Tax season is always a stressful time in America. Knowing what you don’t have to claim can help alleviate some of the tax burden.
Why It Matters: Tax day is April 18, 2023. Unless you request an extension, this is the date you’ll need to file by this year. With a number of pandemic-related factors still in play, it’s important to know what forms of income you do and don’t have to claim.
There are a number of types of income that may not be subject to federal income tax. Of course, you’ll want to check with your accountant or look into your state’s rules (if you’re filing yourself) before proceeding. But these eight different types of income might be nontaxable.
- Gifts. Gifts are generally not considered taxable income. However, if you receive a gift valued at more than $16,000 from any one person in a single year, you may have to file a gift tax return using Form 709. Note that with a gift of property, such as stocks or real estate, you may be required to pay taxes on capital gains when you sell the property in the future.
- Inheritances. Inheritances are also generally not considered taxable income. In fact, the federal government doesn’t have an inheritance and, currently, only six states (IA, KY, MD, NJ, PA & NE) impose an inheritance tax of any kind. If you inherit property, stocks, or other assets, you will not owe income tax on the value of those assets. But if you inherit an individual retirement account (IRA) or other type of tax-deferred retirement account, you may be required to pay income tax on the distributions that you receive from the account.
- Life insurance proceeds. If you receive a payout from a life insurance policy due to the death of the insured, the proceeds are generally not taxable. However, if the life insurance proceeds in installments (such as through an annuity), the interest earned on the payments may be taxable income. If the policy was transferred for valuable consideration (such as in a viatical settlement), the proceeds may be taxable. Finally, if the estate of the deceased is subject to estate tax, the life insurance proceeds may be included in the taxable estate if the policy was owned by the deceased person at the time of their death. In this case, the estate tax would be paid by the estate, not by the beneficiary.
- Child support. Child support payments are not considered taxable income for the recipient, and the payer cannot deduct child support payments on their tax return. It's important to note that alimony is considered taxable income for the recipient and is tax-deductible for the person making the payments, as long as certain requirements are met.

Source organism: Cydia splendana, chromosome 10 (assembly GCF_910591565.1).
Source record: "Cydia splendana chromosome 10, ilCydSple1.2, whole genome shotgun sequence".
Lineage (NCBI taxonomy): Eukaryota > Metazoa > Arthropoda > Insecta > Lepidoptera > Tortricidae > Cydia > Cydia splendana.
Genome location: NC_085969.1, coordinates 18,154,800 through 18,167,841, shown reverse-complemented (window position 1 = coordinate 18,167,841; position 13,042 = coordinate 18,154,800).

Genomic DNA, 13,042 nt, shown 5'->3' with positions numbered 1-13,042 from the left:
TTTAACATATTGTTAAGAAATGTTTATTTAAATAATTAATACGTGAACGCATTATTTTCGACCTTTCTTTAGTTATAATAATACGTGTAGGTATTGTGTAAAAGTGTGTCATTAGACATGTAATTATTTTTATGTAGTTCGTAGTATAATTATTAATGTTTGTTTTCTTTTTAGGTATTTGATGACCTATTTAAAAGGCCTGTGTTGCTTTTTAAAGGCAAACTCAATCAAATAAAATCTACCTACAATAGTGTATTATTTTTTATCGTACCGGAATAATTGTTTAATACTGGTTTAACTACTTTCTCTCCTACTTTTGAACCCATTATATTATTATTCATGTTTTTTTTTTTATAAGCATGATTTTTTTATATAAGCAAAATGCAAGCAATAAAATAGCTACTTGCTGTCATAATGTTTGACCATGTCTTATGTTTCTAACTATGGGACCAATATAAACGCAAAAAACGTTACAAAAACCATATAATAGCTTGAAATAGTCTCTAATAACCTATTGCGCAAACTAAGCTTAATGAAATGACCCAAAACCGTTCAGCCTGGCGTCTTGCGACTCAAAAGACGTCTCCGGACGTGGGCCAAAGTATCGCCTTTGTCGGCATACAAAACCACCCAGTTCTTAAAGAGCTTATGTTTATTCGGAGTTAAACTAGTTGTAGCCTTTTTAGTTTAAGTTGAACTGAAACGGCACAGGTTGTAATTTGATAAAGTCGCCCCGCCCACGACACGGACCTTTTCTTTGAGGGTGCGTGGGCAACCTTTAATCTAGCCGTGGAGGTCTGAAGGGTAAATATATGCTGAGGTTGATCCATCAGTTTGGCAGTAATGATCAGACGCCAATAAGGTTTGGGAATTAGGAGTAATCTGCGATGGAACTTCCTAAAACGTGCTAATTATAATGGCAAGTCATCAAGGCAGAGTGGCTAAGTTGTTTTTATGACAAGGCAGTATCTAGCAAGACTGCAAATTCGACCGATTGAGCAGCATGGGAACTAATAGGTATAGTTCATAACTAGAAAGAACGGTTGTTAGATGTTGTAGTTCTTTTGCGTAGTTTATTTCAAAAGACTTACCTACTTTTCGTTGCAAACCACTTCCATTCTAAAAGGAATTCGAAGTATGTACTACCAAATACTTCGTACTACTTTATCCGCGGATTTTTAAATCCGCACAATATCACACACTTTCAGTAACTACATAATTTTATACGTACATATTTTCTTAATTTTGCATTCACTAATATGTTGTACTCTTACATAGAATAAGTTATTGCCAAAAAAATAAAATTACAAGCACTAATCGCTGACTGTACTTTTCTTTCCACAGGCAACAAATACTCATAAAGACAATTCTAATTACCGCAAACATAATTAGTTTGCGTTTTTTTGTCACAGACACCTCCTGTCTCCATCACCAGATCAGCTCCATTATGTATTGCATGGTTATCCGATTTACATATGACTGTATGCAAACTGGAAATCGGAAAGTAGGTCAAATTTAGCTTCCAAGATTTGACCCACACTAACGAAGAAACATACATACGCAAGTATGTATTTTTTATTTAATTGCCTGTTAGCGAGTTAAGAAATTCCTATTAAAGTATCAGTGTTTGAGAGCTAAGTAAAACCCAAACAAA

- Workers' compensation. If you receive workers' compensation benefits due to a job-related injury or illness, those benefits are generally not considered taxable income. There are a few exceptions. If you also receive Social Security Disability Insurance or Supplemental Security Income benefits, workers’ compensation may be reduced or offset by the amount of the SSDI or SSI benefits you receive. Additionally, if you return to work and receive workers’ compensation benefits in the form of wage replacement, those benefits may be subject to income tax.
- Veteran's benefits. Most veteran’s benefits, including disability compensation and pension payments, are not considered taxable income. There are some exceptions here as well. Retirement pay from the military is subject to income tax. If you receive VA benefits and have other sources of income, you may be required to pay income tax on some or all of your benefits.
- Municipal bond interest. The tax treatment of municipal bond interest depends on the bond and the specific situation of the investor. In general, interest income from municipal bonds is exempt from federal income tax. If you purchase municipal bonds issued by your state of residence, the interest income may also be exempt from state and local income taxes. However, if you sell a municipal bond at a profit (beyond the accrued interest), the profit may be subject to capital gains tax.
- Roth IRA withdrawals. If you withdraw money from a Roth IRA account, the withdrawals are generally not subject to federal income tax, as long as you meet certain requirements, such as being at least 59-and-a-half years old and having the account open for at least five years. If you withdraw before meeting the qualifying criteria, the withdrawal may be subject to income tax and a 10% penalty. Additionally, if you withdraw more than your contributions to the account, the earnings portion of the withdrawal may be subject to income tax and penalty.While the above types of income may be nontaxable at the federal level, some states may still require you to pay taxes on some of these types of income. Knowing what types of income are nontaxable can help you better manage your finances and minimize your tax burden.